Galaxy Digital Chief Executive Officer Mike Novogratz characterized Sam Bankman-Fried as “delusional” when the former FTX exchange head recently sought to explain the collapse of his cryptocurrency empire. “It’s kind of surprising that his lawyers are letting him speak,” Novogratz said on Bloomberg Television. “Having watched two interviews, the word delusional kept coming to mind.” FTX and more than 100 affiliated companies filed for bankruptcy in November after failing to meet redemptions from customers that had lost faith in the exchange. The reason behind a $8 billion shortfall is still unclear.

If Sam Bankman-Fried Isn’t Lying, Crypto Is in Trouble
Michael P. Regan – Bloomberg
In Sam Bankman-Fried’s telling, it wasn’t fraud, theft or other assorted skullduggery that caused the FTX crypto conglomerate to implode. It was just incompetence. That’s the outline of the defense he tried to lay out this week in interviews at a New York Times event, on Good Morning America and in New York magazine. Mind you, he hasn’t actually been charged with anything, so he seems to be trying to front-run any potential criminal prosecution and launder his once-heroic reputation.

Crown Ribbon is Shaking Up the $300B Horse Racing Industry With NFTs
Decrypt Staff
The horse racing industry has ballooned to an astonishing $300 billion globally-and now NFT-backed horse ownership platform Crown Ribbon is bringing that value onto the blockchain. Crown Ribbon enables users to buy and own NFT shares of a racehorse syndicate that maps to a specific horse, or to a collection of horses. The introduction of blockchain technology will increase efficiencies in the “notoriously slow and monotonous” equine industry, according to a statement from Crown Ribbon accompanying its launch announcement.


Shale pioneer Harold Hamm attacks US-Venezuela oil deal as ‘desperation’; Founder of Continental Resources says Biden administration wants to put American industry ‘out of business’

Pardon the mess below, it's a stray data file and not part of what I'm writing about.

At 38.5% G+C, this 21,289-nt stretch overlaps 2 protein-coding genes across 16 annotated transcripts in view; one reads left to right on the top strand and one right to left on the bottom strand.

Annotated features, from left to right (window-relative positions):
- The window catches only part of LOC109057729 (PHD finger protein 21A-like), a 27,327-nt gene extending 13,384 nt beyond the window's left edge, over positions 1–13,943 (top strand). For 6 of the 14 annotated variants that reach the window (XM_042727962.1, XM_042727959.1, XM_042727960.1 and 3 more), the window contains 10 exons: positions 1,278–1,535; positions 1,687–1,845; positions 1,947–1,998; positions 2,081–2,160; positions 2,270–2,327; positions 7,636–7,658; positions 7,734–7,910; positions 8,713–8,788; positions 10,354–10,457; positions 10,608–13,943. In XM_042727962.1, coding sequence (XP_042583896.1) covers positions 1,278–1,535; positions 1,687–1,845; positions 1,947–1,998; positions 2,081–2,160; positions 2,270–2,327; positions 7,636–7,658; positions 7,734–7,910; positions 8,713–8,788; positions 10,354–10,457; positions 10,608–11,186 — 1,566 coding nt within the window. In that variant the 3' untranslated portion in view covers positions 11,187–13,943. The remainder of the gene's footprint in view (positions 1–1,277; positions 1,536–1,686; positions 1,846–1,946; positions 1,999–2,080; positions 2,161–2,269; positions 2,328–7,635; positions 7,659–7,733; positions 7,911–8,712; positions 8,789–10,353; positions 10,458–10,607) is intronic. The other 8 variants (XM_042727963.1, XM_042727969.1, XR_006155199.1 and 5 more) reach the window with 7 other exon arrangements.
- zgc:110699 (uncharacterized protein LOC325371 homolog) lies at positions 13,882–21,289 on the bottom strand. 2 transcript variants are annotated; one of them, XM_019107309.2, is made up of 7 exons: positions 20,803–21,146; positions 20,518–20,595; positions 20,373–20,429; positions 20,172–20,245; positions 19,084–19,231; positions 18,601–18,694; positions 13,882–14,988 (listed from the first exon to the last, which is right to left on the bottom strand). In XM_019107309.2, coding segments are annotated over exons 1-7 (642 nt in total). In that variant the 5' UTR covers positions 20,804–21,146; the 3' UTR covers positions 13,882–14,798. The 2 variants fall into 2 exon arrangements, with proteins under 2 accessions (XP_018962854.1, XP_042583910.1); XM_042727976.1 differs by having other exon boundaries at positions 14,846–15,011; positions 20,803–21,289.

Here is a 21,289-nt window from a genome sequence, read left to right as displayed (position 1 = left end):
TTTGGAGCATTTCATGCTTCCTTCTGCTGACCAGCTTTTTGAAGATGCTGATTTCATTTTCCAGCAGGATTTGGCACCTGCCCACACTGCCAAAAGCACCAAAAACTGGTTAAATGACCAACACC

Derek Brower – Financial Times
Shale pioneer Harold Hamm has hit out at the US’s oil deal with Venezuela, saying it marked a new sign of “desperation” from the administration of Joe Biden as it tries to beat back fuel inflation. The US last week said it would allow supermajor Chevron to restart some operations in Venezuela, more than three years after Donald Trump’s administration imposed sanctions on the country’s oil sector. The move could help free up more global crude supplies amid an energy crunch triggered by Russia’s invasion of Ukraine.

Florida to pull $2bn from BlackRock in spreading ESG backlash; Republican chief financial officer says US state will take ‘business elsewhere’ in move that surprises asset manager
Patrick Temple-West and Brooke Masters – Financial Times
Florida will replace BlackRock as the manager of $2bn in state Treasury funds, part of a spreading Republican backlash against sustainable investing. The move comes after Florida governor Ron DeSantis, a potential Republican US presidential candidate in 2024, led a resolution to stop the state’s pension funds from considering environmental, social and governance principles to guide investment.

New York’s Financial Services Regulator Moves to Bill Crypto Firms for Supervision; Would align with existing policies for non-crypto firms; Revenue could help agency add to its virtual currency team